this is part of a series of posts i wrote for my software engineering course at university of texas.
this week in my software engineering course we covered a number of topics including pair programming. we had to read three different texts, all of which extolled the practice, and we were assigned a project where we actually engaged in pair programming.
after all of this, i think the arguments fall short. if pair programming is as great as these sources claim, then why is it so rare in the industry? “but there are studies!” you say. “but, but… kent beck said so!” you cry. let’s check some of them against reality:
go into any sprint planning meeting and tell the project manager that you’re going to need two programmers for every feature instead of one. after you’re laughed out of the room, consider the perspective of of the business teams: they’ll see pair programming as cutting their technical teams’ manpower in half. you should know that it doesn’t matter if you think you’ll be more productive with pair programming; it matters that your team believes that is is a sound business decision. that means when you partner up, you need to ship twice as much as you would alone.
most of the benefits only apply to evenly matched programmers. a project may be completed 40% faster and more accurately, but if you’re doing correct pair programming, that’s relative to the lower skill level of the two. and 40% may seem like a big difference, but it pales in comparison to the potential disparity in skill level between programmers. think about it, when you’re building a team for a project, you wouldn’t put all of your rockstars on one team; you’re going to assign a range of talent levels. so the chances that a pair of developers working on the same project are close enough in skill to realize those benefits seems slim.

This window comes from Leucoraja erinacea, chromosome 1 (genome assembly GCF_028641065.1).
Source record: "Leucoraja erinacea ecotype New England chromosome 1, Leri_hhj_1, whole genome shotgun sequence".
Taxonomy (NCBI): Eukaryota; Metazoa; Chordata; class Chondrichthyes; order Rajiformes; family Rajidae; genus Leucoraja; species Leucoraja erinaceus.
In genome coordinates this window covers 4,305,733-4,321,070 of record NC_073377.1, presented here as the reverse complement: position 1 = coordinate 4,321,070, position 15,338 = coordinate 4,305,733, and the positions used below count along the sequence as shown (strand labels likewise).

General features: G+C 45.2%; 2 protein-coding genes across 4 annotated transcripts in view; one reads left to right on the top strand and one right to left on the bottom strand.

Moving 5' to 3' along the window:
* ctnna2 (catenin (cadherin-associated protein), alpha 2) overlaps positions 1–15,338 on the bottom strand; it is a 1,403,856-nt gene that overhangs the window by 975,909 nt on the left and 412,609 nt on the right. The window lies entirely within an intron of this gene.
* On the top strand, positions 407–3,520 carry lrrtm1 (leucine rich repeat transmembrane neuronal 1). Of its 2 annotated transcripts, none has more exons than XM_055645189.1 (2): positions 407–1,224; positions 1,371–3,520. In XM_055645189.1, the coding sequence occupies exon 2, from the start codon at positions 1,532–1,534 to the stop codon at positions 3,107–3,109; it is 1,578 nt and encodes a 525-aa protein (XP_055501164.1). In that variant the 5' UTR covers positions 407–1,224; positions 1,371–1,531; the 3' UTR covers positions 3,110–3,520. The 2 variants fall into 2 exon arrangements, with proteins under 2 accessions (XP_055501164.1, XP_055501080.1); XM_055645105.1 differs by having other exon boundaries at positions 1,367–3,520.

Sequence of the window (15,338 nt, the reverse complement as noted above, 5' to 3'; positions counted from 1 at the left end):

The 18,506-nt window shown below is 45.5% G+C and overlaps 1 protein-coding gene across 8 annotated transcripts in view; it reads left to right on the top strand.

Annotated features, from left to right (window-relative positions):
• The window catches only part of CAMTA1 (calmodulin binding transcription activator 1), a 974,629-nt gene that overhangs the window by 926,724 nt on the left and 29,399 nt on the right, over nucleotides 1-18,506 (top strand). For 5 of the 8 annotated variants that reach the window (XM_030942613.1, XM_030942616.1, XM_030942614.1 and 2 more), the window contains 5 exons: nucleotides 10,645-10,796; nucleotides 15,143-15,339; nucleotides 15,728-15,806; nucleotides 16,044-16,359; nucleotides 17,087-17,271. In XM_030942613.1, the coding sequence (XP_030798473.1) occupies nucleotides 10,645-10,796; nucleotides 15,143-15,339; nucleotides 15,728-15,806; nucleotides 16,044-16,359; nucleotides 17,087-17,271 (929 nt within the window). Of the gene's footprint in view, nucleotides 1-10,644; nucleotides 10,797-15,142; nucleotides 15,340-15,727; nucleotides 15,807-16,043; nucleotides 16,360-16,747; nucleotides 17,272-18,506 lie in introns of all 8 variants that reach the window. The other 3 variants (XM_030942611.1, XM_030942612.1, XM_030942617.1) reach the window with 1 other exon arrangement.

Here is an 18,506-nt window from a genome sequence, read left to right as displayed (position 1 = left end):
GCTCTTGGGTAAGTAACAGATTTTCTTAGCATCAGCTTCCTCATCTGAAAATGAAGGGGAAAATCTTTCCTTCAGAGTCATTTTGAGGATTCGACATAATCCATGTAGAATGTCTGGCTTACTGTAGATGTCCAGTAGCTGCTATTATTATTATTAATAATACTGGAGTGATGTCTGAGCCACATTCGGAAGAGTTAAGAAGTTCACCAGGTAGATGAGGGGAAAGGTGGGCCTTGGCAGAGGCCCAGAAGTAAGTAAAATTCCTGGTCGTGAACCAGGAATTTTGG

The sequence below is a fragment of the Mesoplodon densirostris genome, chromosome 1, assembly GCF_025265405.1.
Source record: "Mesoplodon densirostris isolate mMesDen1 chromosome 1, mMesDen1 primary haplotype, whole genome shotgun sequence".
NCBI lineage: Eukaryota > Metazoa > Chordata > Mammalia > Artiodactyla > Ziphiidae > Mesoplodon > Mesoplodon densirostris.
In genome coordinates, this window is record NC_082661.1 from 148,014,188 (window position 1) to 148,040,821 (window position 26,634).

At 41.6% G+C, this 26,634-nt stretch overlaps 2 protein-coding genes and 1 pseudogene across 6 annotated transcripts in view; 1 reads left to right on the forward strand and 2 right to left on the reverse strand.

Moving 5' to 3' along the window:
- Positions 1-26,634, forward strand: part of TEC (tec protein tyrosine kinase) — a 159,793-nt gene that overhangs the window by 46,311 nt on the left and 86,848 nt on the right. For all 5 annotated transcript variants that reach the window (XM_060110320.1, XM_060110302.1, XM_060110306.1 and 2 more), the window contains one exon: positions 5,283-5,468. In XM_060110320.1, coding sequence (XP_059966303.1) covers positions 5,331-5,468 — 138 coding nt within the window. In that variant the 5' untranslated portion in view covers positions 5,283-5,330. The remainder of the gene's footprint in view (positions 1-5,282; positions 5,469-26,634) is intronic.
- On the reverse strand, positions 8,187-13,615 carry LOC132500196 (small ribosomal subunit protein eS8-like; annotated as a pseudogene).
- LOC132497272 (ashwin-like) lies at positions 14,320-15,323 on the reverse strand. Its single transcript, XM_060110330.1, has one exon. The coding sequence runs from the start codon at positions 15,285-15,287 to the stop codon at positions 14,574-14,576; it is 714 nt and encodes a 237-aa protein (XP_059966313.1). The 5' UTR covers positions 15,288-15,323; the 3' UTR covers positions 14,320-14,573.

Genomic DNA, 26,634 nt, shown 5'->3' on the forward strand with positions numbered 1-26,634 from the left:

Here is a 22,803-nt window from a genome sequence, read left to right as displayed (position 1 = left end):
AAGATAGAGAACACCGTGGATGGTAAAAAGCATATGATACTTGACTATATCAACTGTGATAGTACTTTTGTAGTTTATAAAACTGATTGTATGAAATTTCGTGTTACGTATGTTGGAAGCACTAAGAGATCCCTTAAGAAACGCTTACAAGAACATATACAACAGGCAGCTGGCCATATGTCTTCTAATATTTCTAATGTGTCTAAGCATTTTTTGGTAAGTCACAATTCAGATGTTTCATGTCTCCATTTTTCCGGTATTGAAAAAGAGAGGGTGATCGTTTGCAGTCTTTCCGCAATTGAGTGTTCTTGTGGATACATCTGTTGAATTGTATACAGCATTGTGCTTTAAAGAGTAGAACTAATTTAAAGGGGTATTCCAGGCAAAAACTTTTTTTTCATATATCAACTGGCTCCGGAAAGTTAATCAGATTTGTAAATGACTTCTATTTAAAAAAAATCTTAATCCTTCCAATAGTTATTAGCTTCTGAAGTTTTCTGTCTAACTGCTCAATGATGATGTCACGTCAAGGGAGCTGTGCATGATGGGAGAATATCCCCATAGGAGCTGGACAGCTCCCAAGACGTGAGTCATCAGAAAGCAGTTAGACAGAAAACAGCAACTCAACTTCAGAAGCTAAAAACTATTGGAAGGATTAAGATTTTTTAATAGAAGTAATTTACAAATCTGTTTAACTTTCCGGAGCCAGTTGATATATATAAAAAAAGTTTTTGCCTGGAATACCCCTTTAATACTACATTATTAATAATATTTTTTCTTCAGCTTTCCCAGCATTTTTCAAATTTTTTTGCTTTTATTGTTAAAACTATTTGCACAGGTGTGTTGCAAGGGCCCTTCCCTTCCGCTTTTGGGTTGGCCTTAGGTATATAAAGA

one of the most awesome things about a career in software development is that you can work from anywhere; you just need a laptop and an internet connection. it’s beyond flexible, and that’s a big part of why people love it. that goes out the window if you have to coordinate schedules with someone else. i would guess that one of the reasons pair programming is relatively uncommon is programmers just don’t want to sacrifice the flexibility.
don’t get me wrong, i really enjoyed working with my partner on the project. beyond that i think there are many cases where it’s completely appropriate for two developers to work together on the same problem. but on the whole i find it similar to dogmatically applying TDD or side-effect-free function programming: it just doesn’t seem grounded in reality.
in a perfect world, we’d always write our unit tests first, it’d be easy to find a job writing haskell, and we’d pair program everything (a gender-inclusive-bromance, if you will). but as long as i’m living here on earth, i’ll apply these principles with a grain of salt.blog comments powered by Disqus